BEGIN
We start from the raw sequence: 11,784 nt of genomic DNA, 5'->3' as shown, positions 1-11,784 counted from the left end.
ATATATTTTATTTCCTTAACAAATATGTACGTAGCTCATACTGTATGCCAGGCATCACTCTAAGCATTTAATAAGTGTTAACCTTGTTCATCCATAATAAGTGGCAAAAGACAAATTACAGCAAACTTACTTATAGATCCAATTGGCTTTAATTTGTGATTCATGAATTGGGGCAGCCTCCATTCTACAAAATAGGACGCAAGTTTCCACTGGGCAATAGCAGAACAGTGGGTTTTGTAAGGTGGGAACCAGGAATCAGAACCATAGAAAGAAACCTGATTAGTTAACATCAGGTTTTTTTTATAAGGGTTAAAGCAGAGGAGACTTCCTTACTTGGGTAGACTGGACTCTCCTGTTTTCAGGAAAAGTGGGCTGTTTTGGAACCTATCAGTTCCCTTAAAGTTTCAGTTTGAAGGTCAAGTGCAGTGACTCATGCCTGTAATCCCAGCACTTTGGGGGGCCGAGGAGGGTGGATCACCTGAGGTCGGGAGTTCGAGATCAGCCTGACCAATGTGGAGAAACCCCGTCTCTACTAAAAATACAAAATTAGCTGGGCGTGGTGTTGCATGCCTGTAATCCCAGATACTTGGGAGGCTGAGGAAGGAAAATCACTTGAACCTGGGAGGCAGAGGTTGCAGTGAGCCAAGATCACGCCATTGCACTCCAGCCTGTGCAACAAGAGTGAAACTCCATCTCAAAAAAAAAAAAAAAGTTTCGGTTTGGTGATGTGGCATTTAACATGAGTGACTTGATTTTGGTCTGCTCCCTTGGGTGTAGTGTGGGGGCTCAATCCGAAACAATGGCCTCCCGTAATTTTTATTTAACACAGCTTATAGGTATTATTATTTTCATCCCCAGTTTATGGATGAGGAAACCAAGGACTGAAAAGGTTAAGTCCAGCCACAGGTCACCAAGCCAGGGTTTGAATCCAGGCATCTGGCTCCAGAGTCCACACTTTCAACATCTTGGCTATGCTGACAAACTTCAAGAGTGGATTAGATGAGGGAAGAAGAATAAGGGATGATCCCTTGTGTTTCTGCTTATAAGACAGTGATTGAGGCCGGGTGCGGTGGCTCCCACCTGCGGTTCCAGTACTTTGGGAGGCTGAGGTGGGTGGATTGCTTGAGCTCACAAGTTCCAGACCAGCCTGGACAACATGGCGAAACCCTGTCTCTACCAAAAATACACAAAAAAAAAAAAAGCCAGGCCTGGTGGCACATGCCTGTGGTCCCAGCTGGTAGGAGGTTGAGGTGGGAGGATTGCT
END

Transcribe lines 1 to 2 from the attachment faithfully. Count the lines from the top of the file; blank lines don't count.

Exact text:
We start from the raw sequence: 11,784 nt of genomic DNA, 5'->3' as shown, positions 1-11,784 counted from the left end.
ATATATTTTATTTCCTTAACAAATATGTACGTAGCTCATACTGTATGCCAGGCATCACTCTAAGCATTTAATAAGTGTTAACCTTGTTCATCCATAATAAGTGGCAAAAGACAAATTACAGCAAACTTACTTATAGATCCAATTGGCTTTAATTTGTGATTCATGAATTGGGGCAGCCTCCATTCTACAAAATAGGACGCAAGTTTCCACTGGGCAATAGCAGAACAGTGGGTTTTGTAAGGTGGGAACCAGGAATCAGAACCATAGAAAGAAACCTGATTAGTTAACATCAGGTTTTTTTTATAAGGGTTAAAGCAGAGGAGACTTCCTTACTTGGGTAGACTGGACTCTCCTGTTTTCAGGAAAAGTGGGCTGTTTTGGAACCTATCAGTTCCCTTAAAGTTTCAGTTTGAAGGTCAAGTGCAGTGACTCATGCCTGTAATCCCAGCACTTTGGGGGGCCGAGGAGGGTGGATCACCTGAGGTCGGGAGTTCGAGATCAGCCTGACCAATGTGGAGAAACCCCGTCTCTACTAAAAATACAAAATTAGCTGGGCGTGGTGTTGCATGCCTGTAATCCCAGATACTTGGGAGGCTGAGGAAGGAAAATCACTTGAACCTGGGAGGCAGAGGTTGCAGTGAGCCAAGATCACGCCATTGCACTCCAGCCTGTGCAACAAGAGTGAAACTCCATCTCAAAAAAAAAAAAAAAGTTTCGGTTTGGTGATGTGGCATTTAACATGAGTGACTTGATTTTGGTCTGCTCCCTTGGGTGTAGTGTGGGGGCTCAATCCGAAACAATGGCCTCCCGTAATTTTTATTTAACACAGCTTATAGGTATTATTATTTTCATCCCCAGTTTATGGATGAGGAAACCAAGGACTGAAAAGGTTAAGTCCAGCCACAGGTCACCAAGCCAGGGTTTGAATCCAGGCATCTGGCTCCAGAGTCCACACTTTCAACATCTTGGCTATGCTGACAAACTTCAAGAGTGGATTAGATGAGGGAAGAAGAATAAGGGATGATCCCTTGTGTTTCTGCTTATAAGACAGTGATTGAGGCCGGGTGCGGTGGCTCCCACCTGCGGTTCCAGTACTTTGGGAGGCTGAGGTGGGTGGATTGCTTGAGCTCACAAGTTCCAGACCAGCCTGGACAACATGGCGAAACCCTGTCTCTACCAAAAATACACAAAAAAAAAAAAAGCCAGGCCTGGTGGCACATGCCTGTGGTCCCAGCTGGTAGGAGGTTGAGGTGGGAGGATTGCT